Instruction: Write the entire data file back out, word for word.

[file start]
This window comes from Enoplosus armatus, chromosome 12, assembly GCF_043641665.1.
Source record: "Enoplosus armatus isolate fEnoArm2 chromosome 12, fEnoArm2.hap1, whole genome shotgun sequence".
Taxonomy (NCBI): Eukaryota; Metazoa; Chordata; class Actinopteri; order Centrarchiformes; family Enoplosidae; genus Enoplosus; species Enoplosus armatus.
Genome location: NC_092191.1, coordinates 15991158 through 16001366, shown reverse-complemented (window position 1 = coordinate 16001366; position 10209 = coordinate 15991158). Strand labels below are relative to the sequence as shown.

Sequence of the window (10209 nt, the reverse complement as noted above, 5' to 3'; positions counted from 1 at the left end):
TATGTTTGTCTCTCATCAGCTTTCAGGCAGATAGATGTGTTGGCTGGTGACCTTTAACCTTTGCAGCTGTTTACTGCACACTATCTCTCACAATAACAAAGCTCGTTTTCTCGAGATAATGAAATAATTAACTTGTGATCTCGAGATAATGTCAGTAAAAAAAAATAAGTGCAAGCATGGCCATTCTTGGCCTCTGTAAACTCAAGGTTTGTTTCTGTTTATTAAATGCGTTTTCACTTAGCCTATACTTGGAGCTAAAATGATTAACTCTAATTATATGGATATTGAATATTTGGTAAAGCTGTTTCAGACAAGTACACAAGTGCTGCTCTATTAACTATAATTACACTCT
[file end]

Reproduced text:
This window comes from Enoplosus armatus, chromosome 12, assembly GCF_043641665.1.
Source record: "Enoplosus armatus isolate fEnoArm2 chromosome 12, fEnoArm2.hap1, whole genome shotgun sequence".
Taxonomy (NCBI): Eukaryota; Metazoa; Chordata; class Actinopteri; order Centrarchiformes; family Enoplosidae; genus Enoplosus; species Enoplosus armatus.
Genome location: NC_092191.1, coordinates 15991158 through 16001366, shown reverse-complemented (window position 1 = coordinate 16001366; position 10209 = coordinate 15991158). Strand labels below are relative to the sequence as shown.

Sequence of the window (10209 nt, the reverse complement as noted above, 5' to 3'; positions counted from 1 at the left end):
TATGTTTGTCTCTCATCAGCTTTCAGGCAGATAGATGTGTTGGCTGGTGACCTTTAACCTTTGCAGCTGTTTACTGCACACTATCTCTCACAATAACAAAGCTCGTTTTCTCGAGATAATGAAATAATTAACTTGTGATCTCGAGATAATGTCAGTAAAAAAAAATAAGTGCAAGCATGGCCATTCTTGGCCTCTGTAAACTCAAGGTTTGTTTCTGTTTATTAAATGCGTTTTCACTTAGCCTATACTTGGAGCTAAAATGATTAACTCTAATTATATGGATATTGAATATTTGGTAAAGCTGTTTCAGACAAGTACACAAGTGCTGCTCTATTAACTATAATTACACTCT